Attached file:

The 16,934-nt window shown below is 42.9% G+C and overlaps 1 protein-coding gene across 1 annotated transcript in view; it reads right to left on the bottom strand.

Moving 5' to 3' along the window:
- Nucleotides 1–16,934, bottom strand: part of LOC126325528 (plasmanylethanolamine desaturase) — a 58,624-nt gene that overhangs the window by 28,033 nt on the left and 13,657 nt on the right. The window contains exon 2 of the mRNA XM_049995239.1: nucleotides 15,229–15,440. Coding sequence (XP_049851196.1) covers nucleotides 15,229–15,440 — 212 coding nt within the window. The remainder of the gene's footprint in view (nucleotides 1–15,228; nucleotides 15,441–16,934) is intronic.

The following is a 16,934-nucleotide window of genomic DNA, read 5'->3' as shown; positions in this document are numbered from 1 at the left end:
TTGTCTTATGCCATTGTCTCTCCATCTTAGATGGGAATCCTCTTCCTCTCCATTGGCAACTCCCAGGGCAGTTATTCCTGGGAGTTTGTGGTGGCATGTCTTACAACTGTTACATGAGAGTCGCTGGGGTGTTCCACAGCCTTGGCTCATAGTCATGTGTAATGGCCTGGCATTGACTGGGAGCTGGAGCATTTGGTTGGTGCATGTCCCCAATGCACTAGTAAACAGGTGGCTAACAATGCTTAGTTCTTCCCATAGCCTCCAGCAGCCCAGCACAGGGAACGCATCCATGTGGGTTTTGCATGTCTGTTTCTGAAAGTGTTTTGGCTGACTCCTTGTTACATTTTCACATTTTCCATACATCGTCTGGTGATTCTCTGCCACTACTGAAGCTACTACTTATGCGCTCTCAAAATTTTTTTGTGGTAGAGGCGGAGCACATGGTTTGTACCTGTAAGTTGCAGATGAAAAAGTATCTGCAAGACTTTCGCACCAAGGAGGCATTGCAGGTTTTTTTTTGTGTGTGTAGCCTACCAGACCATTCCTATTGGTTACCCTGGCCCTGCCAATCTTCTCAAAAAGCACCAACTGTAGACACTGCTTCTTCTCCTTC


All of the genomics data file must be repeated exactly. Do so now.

The 16,934-nt window shown below is 42.9% G+C and overlaps 1 protein-coding gene across 1 annotated transcript in view; it reads right to left on the bottom strand.

Moving 5' to 3' along the window:
- Nucleotides 1–16,934, bottom strand: part of LOC126325528 (plasmanylethanolamine desaturase) — a 58,624-nt gene that overhangs the window by 28,033 nt on the left and 13,657 nt on the right. The window contains exon 2 of the mRNA XM_049995239.1: nucleotides 15,229–15,440. Coding sequence (XP_049851196.1) covers nucleotides 15,229–15,440 — 212 coding nt within the window. The remainder of the gene's footprint in view (nucleotides 1–15,228; nucleotides 15,441–16,934) is intronic.

The following is a 16,934-nucleotide window of genomic DNA, read 5'->3' as shown; positions in this document are numbered from 1 at the left end:
TTGTCTTATGCCATTGTCTCTCCATCTTAGATGGGAATCCTCTTCCTCTCCATTGGCAACTCCCAGGGCAGTTATTCCTGGGAGTTTGTGGTGGCATGTCTTACAACTGTTACATGAGAGTCGCTGGGGTGTTCCACAGCCTTGGCTCATAGTCATGTGTAATGGCCTGGCATTGACTGGGAGCTGGAGCATTTGGTTGGTGCATGTCCCCAATGCACTAGTAAACAGGTGGCTAACAATGCTTAGTTCTTCCCATAGCCTCCAGCAGCCCAGCACAGGGAACGCATCCATGTGGGTTTTGCATGTCTGTTTCTGAAAGTGTTTTGGCTGACTCCTTGTTACATTTTCACATTTTCCATACATCGTCTGGTGATTCTCTGCCACTACTGAAGCTACTACTTATGCGCTCTCAAAATTTTTTTGTGGTAGAGGCGGAGCACATGGTTTGTACCTGTAAGTTGCAGATGAAAAAGTATCTGCAAGACTTTCGCACCAAGGAGGCATTGCAGGTTTTTTTTTGTGTGTGTAGCCTACCAGACCATTCCTATTGGTTACCCTGGCCCTGCCAATCTTCTCAAAAAGCACCAACTGTAGACACTGCTTCTTCTCCTTC